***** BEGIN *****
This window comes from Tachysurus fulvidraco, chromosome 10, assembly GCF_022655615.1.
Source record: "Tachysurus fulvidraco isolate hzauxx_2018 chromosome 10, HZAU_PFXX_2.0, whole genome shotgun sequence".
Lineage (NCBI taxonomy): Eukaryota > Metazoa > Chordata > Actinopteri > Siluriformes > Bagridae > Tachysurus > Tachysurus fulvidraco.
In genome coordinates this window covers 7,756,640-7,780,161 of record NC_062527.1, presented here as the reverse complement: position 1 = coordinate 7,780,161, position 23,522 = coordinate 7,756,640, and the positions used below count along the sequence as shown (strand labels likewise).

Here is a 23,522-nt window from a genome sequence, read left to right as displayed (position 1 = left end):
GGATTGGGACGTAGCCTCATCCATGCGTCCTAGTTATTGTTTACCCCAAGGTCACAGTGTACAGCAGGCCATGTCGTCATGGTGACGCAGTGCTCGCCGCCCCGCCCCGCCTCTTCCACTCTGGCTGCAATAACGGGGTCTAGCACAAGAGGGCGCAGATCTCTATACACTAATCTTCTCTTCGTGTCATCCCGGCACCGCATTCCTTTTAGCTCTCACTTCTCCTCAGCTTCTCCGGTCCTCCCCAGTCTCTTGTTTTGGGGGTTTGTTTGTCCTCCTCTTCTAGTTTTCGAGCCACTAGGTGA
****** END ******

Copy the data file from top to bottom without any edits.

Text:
This window comes from Tachysurus fulvidraco, chromosome 10, assembly GCF_022655615.1.
Source record: "Tachysurus fulvidraco isolate hzauxx_2018 chromosome 10, HZAU_PFXX_2.0, whole genome shotgun sequence".
Lineage (NCBI taxonomy): Eukaryota > Metazoa > Chordata > Actinopteri > Siluriformes > Bagridae > Tachysurus > Tachysurus fulvidraco.
In genome coordinates this window covers 7,756,640-7,780,161 of record NC_062527.1, presented here as the reverse complement: position 1 = coordinate 7,780,161, position 23,522 = coordinate 7,756,640, and the positions used below count along the sequence as shown (strand labels likewise).

Here is a 23,522-nt window from a genome sequence, read left to right as displayed (position 1 = left end):
GGATTGGGACGTAGCCTCATCCATGCGTCCTAGTTATTGTTTACCCCAAGGTCACAGTGTACAGCAGGCCATGTCGTCATGGTGACGCAGTGCTCGCCGCCCCGCCCCGCCTCTTCCACTCTGGCTGCAATAACGGGGTCTAGCACAAGAGGGCGCAGATCTCTATACACTAATCTTCTCTTCGTGTCATCCCGGCACCGCATTCCTTTTAGCTCTCACTTCTCCTCAGCTTCTCCGGTCCTCCCCAGTCTCTTGTTTTGGGGGTTTGTTTGTCCTCCTCTTCTAGTTTTCGAGCCACTAGGTGA